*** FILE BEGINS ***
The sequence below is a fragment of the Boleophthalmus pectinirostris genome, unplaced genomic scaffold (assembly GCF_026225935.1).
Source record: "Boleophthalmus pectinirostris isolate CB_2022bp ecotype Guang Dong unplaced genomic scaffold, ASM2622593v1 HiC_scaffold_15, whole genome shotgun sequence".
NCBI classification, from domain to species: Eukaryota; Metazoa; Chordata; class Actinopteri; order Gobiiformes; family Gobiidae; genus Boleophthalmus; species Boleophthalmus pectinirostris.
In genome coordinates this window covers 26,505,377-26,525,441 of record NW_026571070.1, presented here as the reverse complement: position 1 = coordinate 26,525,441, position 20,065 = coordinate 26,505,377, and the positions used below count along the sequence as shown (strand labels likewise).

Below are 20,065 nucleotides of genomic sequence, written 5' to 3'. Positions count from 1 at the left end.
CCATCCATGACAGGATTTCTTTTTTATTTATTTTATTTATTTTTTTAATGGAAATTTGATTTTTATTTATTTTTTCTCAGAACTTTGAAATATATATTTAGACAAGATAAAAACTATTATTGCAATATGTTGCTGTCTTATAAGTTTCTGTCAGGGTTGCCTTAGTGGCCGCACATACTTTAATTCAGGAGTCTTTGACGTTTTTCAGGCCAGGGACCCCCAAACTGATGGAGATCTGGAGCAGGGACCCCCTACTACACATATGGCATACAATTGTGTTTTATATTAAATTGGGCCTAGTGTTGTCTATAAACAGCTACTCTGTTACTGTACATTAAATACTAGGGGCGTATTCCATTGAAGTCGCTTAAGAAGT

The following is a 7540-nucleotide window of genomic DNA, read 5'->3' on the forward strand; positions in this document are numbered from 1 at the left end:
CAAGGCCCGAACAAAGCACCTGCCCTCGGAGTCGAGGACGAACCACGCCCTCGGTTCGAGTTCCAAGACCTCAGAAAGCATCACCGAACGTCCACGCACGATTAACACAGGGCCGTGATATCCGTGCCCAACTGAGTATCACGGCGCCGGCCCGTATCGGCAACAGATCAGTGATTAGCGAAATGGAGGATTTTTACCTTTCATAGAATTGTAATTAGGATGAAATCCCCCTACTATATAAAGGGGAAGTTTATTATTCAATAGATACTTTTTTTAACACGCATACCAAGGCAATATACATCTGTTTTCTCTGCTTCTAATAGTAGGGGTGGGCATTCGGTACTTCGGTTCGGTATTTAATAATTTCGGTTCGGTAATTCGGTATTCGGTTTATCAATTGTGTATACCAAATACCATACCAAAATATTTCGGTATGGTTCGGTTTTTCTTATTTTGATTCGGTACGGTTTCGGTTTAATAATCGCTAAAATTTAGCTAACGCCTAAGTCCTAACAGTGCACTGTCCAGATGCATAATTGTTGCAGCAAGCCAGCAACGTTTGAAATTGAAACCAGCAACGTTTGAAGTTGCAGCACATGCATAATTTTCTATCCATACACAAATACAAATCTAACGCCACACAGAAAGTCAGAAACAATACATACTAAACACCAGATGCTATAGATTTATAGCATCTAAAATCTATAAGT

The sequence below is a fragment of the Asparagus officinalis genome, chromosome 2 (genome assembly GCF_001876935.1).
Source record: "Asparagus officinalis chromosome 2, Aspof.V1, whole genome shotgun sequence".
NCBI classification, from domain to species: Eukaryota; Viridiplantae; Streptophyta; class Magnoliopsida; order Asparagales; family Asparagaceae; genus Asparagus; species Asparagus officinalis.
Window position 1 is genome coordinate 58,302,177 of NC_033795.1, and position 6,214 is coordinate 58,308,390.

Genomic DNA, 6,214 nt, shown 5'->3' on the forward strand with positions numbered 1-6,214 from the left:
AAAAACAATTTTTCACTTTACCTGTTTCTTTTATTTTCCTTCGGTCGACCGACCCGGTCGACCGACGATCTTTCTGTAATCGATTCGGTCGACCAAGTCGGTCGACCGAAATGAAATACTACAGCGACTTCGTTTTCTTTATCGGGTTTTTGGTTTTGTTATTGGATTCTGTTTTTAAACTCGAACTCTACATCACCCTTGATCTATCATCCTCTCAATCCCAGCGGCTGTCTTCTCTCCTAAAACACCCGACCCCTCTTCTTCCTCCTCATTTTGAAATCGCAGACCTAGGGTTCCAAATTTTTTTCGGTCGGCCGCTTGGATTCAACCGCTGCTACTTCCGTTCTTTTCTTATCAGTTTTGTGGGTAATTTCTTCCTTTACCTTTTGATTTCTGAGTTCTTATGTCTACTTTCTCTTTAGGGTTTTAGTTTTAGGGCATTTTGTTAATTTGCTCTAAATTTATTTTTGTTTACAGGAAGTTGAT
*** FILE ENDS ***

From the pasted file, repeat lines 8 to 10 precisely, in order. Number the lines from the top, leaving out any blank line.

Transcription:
CAAGGCCCGAACAAAGCACCTGCCCTCGGAGTCGAGGACGAACCACGCCCTCGGTTCGAGTTCCAAGACCTCAGAAAGCATCACCGAACGTCCACGCACGATTAACACAGGGCCGTGATATCCGTGCCCAACTGAGTATCACGGCGCCGGCCCGTATCGGCAACAGATCAGTGATTAGCGAAATGGAGGATTTTTACCTTTCATAGAATTGTAATTAGGATGAAATCCCCCTACTATATAAAGGGGAAGTTTATTATTCAATAGATACTTTTTTTAACACGCATACCAAGGCAATATACATCTGTTTTCTCTGCTTCTAATAGTAGGGGTGGGCATTCGGTACTTCGGTTCGGTATTTAATAATTTCGGTTCGGTAATTCGGTATTCGGTTTATCAATTGTGTATACCAAATACCATACCAAAATATTTCGGTATGGTTCGGTTTTTCTTATTTTGATTCGGTACGGTTTCGGTTTAATAATCGCTAAAATTTAGCTAACGCCTAAGTCCTAACAGTGCACTGTCCAGATGCATAATTGTTGCAGCAAGCCAGCAACGTTTGAAATTGAAACCAGCAACGTTTGAAGTTGCAGCACATGCATAATTTTCTATCCATACACAAATACAAATCTAACGCCACACAGAAAGTCAGAAACAATACATACTAAACACCAGATGCTATAGATTTATAGCATCTAAAATCTATAAGT

The sequence below is a fragment of the Asparagus officinalis genome, chromosome 2 (genome assembly GCF_001876935.1).
Source record: "Asparagus officinalis chromosome 2, Aspof.V1, whole genome shotgun sequence".